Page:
Return on capital employed (ROCE) determines how much entity has earned for each dollar of all the different types of capital it has employed i.e. equity, long term borrowings, short term borrowings etc.
ROCE can be calculated using the following ratio:
|Return on Capital Employed (ROCE) =||Return|
The term return and capital employed are very generic in nature and how they are defined depends on the information available for analysis, requirement of the user of information and circumstances surrounding the decision.
Return can be either of the following:
- Operating profits
- Profits before interest or Profits before interest and tax [PBIT]
- Profit after tax
- Profits available for ordinary shareholders
Same way capital employed can be any of the following:
- Equity and long term borrowings
- Equity and Long + Short term borrowings
- Equity – preference shares
- Weighted average ordinary shares
Important point to understand is that such amount of returns to be considered that are relevant to capital under assessment i.e. matching like with like. For example if user is interested in knowing the ROCE for both equity and long term borrowings then relevant returns can be operating profits or profits before interest.
Similarly if user is interested in ROCE for ordinary shares then relevant returns are only those profits that are available for distribution to ordinary shareholders. This is usually calculated as:
|Profit after tax for the year||###|
|Add: Opening retained earnings||###|
|Less: Preference dividend||(###)|
|Earnings available to ordinary shareholders||###|
Having correct numerator and denominator figures will help better understand the returns particular investment is making and to assess if its enough for the risks of such investment.
Another confusion can be which capital should be use for analysis purposes? Should it be the capital employed by the end of the period? Should it be the capital employed at the start of the period? For this reason some analysts suggest to use average capital employed. Average is taken as following:
|Average capital employed =||Opening capital + Closing capital|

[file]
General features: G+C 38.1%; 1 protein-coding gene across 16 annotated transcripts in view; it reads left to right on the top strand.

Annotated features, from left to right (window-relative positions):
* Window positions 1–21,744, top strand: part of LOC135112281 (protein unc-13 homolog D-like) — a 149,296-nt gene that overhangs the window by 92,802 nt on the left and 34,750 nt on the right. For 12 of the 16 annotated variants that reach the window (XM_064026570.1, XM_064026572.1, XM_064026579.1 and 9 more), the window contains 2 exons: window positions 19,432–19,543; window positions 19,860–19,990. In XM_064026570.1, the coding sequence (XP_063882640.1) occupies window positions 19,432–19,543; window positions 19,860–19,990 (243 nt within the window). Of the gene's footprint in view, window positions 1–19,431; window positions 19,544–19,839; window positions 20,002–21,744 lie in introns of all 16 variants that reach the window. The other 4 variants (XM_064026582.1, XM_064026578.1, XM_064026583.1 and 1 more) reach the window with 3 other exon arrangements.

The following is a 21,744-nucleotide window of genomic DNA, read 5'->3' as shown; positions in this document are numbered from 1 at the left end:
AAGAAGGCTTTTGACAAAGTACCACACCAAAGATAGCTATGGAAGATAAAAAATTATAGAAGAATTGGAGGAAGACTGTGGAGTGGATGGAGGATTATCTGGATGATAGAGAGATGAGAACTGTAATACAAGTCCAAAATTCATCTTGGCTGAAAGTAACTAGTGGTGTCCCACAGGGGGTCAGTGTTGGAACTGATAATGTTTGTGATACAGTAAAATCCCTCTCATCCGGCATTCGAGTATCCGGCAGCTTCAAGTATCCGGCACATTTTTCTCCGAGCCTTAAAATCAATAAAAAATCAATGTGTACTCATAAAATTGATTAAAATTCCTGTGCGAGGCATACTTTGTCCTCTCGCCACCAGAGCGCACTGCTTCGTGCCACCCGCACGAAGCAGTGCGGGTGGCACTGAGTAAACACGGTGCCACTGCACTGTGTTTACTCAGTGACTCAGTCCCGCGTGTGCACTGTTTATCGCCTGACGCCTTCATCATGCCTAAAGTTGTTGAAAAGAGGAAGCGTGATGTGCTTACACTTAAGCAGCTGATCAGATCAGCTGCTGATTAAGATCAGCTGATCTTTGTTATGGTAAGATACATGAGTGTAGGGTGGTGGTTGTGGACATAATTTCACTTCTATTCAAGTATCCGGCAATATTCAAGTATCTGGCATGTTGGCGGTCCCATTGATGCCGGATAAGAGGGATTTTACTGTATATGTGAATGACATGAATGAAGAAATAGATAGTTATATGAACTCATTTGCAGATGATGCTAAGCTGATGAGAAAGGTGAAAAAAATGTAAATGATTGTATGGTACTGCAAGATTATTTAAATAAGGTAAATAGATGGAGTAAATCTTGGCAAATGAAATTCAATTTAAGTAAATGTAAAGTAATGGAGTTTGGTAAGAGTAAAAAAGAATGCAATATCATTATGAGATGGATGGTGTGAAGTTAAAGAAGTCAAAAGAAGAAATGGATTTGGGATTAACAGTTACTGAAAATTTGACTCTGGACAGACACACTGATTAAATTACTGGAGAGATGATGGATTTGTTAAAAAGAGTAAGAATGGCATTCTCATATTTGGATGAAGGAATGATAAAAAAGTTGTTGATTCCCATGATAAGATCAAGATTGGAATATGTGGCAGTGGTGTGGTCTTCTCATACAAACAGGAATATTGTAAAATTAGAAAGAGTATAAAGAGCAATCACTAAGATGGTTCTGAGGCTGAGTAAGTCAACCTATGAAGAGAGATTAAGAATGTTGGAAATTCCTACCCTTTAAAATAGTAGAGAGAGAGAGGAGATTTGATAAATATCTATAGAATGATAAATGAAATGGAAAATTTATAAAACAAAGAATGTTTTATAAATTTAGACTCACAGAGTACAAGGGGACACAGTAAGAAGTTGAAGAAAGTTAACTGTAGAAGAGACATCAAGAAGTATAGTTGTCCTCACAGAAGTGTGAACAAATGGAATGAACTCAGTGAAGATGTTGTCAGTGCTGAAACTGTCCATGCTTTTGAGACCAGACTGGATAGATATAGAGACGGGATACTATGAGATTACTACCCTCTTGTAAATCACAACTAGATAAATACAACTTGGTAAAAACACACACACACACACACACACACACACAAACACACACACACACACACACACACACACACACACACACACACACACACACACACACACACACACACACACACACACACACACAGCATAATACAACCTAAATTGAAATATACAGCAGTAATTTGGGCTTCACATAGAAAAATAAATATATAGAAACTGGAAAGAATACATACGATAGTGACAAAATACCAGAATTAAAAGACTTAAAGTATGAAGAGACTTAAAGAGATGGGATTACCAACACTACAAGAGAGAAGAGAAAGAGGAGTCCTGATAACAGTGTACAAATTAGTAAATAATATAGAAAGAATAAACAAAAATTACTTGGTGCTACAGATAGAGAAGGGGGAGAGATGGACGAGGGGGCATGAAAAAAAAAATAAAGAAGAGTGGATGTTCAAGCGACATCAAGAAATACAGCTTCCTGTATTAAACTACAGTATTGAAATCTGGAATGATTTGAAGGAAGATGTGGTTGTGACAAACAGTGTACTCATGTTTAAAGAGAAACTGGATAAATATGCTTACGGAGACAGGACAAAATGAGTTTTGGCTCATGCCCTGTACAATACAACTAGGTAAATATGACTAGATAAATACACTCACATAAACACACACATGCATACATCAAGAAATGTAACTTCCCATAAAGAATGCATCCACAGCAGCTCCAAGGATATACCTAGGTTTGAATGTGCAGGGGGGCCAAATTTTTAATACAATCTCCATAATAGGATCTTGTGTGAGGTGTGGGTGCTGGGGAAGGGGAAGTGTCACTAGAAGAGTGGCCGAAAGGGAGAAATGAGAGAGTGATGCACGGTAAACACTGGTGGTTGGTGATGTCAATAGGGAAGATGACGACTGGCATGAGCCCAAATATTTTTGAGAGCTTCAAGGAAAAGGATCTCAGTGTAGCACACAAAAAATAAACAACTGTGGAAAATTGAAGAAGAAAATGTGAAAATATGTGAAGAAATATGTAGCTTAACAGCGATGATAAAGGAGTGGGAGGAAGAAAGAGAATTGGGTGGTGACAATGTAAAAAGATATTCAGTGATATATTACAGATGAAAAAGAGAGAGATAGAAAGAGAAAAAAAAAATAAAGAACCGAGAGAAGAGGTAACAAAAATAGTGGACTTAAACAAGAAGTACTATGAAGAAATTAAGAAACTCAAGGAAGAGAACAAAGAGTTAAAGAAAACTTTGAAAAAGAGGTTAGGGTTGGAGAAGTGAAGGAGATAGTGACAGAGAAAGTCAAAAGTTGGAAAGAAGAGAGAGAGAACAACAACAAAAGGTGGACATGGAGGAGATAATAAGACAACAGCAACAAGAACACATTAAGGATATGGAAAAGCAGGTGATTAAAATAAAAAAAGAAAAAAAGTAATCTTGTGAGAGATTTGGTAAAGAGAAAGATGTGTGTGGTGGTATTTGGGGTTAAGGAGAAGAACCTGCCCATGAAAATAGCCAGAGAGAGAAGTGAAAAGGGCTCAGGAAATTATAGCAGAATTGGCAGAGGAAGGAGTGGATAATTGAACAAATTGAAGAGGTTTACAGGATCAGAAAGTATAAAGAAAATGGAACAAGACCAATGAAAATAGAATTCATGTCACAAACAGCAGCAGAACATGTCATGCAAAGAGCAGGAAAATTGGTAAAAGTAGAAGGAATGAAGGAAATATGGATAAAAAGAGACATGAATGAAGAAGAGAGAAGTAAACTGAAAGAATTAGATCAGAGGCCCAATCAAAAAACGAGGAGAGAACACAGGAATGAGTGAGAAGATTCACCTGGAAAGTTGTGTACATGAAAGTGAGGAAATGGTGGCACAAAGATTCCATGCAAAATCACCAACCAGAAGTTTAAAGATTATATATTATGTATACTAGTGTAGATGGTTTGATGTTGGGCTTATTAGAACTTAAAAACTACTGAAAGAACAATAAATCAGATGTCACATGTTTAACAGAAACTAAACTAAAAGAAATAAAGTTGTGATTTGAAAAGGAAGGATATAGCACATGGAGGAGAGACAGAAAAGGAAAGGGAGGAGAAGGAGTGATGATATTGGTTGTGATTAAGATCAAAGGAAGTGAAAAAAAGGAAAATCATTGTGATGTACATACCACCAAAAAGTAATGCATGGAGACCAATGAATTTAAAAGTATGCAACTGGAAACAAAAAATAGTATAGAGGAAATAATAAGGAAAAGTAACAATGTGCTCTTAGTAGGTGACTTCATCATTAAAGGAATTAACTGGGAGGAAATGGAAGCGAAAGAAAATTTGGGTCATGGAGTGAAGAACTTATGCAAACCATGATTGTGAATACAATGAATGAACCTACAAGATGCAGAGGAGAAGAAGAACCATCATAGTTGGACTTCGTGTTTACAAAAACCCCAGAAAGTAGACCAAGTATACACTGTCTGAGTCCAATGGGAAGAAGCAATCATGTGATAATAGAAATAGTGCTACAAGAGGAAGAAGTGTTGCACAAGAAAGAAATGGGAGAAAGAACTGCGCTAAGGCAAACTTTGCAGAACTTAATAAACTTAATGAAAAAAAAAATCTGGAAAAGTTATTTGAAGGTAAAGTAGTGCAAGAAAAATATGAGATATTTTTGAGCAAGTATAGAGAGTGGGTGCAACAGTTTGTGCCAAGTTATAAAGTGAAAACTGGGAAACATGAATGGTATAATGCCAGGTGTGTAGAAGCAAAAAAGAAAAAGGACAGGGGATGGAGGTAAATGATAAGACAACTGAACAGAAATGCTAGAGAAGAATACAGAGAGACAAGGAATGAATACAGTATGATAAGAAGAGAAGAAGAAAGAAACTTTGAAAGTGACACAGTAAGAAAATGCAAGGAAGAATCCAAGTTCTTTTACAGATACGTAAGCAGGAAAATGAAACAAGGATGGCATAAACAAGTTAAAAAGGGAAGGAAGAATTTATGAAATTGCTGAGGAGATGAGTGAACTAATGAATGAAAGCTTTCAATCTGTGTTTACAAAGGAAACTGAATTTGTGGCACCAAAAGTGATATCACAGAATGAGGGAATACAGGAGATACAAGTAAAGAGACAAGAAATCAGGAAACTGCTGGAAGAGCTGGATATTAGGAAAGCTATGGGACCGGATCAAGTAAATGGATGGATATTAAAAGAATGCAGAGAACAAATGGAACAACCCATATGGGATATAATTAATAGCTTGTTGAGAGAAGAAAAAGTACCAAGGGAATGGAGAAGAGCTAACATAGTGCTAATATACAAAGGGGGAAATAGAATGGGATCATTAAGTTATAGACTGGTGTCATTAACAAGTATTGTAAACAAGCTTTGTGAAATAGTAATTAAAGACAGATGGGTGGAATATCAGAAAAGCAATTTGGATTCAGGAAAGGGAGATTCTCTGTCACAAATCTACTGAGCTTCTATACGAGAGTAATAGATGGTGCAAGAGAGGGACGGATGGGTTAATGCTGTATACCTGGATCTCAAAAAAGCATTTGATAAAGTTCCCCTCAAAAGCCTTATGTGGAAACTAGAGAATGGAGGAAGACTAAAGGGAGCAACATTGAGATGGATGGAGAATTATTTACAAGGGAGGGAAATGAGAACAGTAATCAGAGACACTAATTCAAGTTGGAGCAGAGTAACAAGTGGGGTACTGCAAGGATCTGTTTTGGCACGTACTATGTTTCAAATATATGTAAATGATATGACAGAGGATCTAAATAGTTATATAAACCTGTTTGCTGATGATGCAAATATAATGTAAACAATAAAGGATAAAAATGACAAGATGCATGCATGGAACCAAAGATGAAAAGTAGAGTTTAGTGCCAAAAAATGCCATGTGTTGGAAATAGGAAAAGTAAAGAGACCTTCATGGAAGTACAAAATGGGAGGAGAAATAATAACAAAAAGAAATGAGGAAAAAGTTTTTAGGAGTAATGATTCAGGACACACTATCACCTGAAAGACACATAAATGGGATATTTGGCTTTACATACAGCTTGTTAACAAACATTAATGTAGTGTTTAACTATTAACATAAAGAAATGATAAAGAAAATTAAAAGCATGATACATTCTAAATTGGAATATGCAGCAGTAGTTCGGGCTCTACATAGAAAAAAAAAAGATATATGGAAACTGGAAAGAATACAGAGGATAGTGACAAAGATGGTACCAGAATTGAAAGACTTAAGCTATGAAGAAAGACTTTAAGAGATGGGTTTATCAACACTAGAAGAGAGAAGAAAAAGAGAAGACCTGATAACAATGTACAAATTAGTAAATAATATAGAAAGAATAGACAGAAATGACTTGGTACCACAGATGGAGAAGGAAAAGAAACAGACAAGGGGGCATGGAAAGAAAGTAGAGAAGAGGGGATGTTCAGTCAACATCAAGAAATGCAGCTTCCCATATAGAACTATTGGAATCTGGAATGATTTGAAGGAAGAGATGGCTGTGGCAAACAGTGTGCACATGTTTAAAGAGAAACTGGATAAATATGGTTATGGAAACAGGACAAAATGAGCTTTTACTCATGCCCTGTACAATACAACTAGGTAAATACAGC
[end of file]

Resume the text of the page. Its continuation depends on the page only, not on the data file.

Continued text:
Analysis and Interpretation
ROCE determines profitability of the business. Shareholders and prospective investors are interested in entity’s ROCE as they want to know if entity’s returns are high enough to cover its cost of capital.
Cost of capital includes interest on long term borrowings, dividends on shares etc. Ideally entity should make enough profits that not only cover business expenses but also these “costs” and still have profits to retain. In short, higher the ROCE the better.
Looking at the ratio, mathematically entity’s ROCE will improve if:
- numerator i.e. return increases; and/or
- denominator i.e. capital employed decreases.
Increasing the return require increase in revenue or decreasing overall entity’s expenditure on cost of sales and other expenses so that operating profits and profit after tax increases. This is where entities start cutting down non-developmental expenditures like administrative expense. Usually this is the reason why research and development get frozen as ROCE is rescued with these strategies.
Decreasing capital employed, though can help improving ROCE, is not always a probable solution but this is definitely an option under dire circumstances. Entities can buy back shares, payout their long term term debts to reduce the capital employed figure and ultimately improving ROCE.
Paying off non-current liabilities is probably the best strategy in this case it not only reduces the reduces the capital employed but also improves entity’s debt-equity ratio thus reducing financial risk. Another significant benefit can be savings interest cost savings as entity’s profit won’t be burdened with borrowing costs and thus improving profit figures.
But high ROCE doesn’t always mean good enough ROCE. ROCE is not an isolated metric. It is very closely knitted with risk entity is facing. It may be the case that another entity with similar amount of profits and similar amount of capital employed is considered safer for investment. In this case, investors will ask for higher return thus increasing cost of capital and potentially locking up entity from taking borrowing more money.
So you can see ROCE alone is not important but judged in context of risk i.e. if entity is providing good enough return considering business risks and if existing investors should keep their money with entity or withdraw their investment.